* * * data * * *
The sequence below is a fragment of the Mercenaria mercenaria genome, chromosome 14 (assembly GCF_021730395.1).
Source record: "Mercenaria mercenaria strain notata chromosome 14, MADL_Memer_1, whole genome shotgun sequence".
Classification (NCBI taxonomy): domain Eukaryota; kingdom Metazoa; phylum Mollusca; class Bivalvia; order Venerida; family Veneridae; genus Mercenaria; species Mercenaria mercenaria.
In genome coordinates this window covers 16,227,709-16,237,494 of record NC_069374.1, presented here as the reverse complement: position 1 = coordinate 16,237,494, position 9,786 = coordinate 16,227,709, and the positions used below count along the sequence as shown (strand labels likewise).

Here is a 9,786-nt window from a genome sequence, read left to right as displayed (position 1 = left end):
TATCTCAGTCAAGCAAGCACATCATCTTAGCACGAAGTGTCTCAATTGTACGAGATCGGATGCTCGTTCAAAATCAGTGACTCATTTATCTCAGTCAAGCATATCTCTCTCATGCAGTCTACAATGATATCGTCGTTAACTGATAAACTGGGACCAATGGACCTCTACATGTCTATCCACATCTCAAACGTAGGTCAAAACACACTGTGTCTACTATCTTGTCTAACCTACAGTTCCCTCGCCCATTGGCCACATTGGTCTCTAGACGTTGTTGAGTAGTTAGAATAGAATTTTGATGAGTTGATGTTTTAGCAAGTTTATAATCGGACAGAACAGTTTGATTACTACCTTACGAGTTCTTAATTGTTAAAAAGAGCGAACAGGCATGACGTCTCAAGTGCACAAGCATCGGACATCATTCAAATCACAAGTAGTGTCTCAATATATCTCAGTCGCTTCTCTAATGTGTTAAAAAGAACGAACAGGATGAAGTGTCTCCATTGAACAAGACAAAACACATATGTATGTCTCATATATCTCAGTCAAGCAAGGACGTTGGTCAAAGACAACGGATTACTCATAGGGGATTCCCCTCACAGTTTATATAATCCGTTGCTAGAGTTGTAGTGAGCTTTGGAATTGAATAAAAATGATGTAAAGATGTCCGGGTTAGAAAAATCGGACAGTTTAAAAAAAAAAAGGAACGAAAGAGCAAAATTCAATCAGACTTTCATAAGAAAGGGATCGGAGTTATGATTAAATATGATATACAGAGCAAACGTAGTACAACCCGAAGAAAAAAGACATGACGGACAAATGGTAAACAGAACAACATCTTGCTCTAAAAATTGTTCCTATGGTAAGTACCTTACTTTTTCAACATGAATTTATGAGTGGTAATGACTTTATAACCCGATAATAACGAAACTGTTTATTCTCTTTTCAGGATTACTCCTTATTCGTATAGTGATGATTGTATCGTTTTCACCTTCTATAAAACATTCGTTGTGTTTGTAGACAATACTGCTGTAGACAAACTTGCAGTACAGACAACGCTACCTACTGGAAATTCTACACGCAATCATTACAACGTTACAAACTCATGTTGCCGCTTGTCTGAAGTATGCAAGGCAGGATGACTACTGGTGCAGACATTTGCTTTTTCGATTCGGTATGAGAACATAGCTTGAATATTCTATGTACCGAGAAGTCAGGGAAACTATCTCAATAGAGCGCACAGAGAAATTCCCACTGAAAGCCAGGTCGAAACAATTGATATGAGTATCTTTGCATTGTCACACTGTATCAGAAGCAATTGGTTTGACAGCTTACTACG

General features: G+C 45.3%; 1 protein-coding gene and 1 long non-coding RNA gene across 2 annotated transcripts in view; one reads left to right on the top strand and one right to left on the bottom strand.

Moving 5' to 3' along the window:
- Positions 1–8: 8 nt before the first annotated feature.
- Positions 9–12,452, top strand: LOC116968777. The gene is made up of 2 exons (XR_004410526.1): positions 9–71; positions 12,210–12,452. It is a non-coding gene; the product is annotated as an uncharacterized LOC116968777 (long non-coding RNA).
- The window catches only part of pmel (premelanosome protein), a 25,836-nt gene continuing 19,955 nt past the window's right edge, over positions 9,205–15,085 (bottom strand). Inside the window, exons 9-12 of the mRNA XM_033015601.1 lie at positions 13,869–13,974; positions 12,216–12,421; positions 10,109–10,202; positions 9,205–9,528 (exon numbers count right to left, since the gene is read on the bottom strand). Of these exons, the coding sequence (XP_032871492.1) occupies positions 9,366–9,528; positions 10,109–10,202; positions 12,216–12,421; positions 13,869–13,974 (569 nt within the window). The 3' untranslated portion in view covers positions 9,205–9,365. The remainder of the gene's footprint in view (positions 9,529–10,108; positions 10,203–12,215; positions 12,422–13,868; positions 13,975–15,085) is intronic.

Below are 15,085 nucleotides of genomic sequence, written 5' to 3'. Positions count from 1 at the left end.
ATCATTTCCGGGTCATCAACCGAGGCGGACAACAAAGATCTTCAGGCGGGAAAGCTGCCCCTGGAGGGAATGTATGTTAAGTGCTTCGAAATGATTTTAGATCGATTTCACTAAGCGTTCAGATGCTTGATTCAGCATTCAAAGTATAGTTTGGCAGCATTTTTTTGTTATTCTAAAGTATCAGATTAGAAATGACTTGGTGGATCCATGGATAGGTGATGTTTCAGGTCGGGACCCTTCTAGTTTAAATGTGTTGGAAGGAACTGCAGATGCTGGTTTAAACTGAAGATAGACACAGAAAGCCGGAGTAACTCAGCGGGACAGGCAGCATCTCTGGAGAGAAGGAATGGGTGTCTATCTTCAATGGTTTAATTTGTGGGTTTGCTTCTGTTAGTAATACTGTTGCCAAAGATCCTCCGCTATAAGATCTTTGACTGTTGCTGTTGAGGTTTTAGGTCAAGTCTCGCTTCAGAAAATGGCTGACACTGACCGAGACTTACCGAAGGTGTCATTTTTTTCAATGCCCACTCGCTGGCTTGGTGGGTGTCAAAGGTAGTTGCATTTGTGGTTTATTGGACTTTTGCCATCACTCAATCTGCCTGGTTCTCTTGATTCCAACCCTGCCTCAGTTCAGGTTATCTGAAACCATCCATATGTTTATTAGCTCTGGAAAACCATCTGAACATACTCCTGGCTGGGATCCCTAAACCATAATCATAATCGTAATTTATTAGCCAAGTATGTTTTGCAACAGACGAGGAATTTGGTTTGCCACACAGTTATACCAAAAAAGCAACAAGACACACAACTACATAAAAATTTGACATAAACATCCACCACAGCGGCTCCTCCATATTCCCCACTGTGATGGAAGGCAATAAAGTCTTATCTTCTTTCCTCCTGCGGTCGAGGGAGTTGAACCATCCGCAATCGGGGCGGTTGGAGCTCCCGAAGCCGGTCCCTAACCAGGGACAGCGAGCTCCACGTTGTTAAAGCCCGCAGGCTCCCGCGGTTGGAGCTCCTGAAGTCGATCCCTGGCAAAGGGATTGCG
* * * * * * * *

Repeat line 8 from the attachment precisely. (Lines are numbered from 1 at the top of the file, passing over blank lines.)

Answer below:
Moving 5' to 3' along the window: